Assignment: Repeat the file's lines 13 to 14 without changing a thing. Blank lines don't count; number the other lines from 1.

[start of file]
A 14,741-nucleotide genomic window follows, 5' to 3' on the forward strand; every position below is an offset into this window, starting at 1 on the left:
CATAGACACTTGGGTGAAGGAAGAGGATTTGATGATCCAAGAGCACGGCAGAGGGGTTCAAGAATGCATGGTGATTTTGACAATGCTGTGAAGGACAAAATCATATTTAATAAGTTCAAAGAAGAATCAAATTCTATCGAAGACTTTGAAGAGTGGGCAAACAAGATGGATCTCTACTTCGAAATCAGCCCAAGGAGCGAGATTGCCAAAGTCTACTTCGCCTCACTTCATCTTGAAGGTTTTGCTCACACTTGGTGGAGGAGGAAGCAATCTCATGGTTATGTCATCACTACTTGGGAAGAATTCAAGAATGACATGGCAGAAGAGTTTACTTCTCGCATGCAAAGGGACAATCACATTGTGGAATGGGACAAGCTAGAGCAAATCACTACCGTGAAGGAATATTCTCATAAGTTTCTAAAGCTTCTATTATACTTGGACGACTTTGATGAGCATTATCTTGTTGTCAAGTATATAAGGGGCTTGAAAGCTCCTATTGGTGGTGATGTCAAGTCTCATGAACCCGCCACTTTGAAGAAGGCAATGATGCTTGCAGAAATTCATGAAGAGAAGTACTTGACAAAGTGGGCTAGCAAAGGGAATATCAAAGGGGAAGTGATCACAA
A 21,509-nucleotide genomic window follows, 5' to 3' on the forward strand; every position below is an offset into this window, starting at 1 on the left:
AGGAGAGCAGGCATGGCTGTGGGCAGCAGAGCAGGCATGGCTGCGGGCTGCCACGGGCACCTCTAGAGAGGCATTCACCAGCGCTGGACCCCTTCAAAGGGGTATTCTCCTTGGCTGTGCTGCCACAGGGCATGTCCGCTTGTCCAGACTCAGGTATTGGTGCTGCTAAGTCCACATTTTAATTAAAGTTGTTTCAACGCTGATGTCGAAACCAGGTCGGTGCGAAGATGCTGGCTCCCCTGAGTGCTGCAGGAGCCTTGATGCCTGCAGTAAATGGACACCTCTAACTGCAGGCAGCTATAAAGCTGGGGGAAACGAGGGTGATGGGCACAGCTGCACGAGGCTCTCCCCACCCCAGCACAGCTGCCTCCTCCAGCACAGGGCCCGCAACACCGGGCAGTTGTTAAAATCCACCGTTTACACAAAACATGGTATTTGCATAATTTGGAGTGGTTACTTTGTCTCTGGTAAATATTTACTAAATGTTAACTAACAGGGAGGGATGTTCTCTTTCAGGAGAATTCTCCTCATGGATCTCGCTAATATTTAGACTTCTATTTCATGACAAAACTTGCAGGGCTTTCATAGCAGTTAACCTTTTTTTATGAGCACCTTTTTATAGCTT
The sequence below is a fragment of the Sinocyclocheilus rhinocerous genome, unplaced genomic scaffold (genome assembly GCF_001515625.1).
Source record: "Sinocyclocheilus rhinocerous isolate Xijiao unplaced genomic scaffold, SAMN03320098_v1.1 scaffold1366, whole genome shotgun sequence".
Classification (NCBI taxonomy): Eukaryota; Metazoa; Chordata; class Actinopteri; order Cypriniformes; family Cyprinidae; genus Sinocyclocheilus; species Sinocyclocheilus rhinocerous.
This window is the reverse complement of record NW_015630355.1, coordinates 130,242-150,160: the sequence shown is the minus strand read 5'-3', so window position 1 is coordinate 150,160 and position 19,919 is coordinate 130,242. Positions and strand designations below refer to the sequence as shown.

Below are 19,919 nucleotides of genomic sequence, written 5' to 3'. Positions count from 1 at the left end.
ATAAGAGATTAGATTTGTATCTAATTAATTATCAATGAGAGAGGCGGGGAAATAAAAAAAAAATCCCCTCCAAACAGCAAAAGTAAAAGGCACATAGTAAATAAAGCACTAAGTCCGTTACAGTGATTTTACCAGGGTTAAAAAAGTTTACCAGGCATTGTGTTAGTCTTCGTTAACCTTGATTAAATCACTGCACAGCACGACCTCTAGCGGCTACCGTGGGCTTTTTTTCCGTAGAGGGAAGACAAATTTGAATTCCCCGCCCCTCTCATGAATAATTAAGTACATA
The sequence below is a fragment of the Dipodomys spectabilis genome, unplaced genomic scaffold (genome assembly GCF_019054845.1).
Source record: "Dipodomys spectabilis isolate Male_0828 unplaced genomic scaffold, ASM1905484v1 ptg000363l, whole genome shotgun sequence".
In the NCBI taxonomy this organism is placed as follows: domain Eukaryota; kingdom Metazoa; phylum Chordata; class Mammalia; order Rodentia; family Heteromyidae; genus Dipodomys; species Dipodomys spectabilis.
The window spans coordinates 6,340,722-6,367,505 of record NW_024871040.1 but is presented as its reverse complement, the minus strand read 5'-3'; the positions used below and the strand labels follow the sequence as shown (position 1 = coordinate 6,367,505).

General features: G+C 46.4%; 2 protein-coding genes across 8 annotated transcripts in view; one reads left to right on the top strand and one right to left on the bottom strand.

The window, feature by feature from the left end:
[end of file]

In the NCBI taxonomy this organism is placed as follows: domain Eukaryota; kingdom Metazoa; phylum Chordata; class Mammalia; order Rodentia; family Heteromyidae; genus Dipodomys; species Dipodomys spectabilis.
The window spans coordinates 6,340,722-6,367,505 of record NW_024871040.1 but is presented as its reverse complement, the minus strand read 5'-3'; the positions used below and the strand labels follow the sequence as shown (position 1 = coordinate 6,367,505).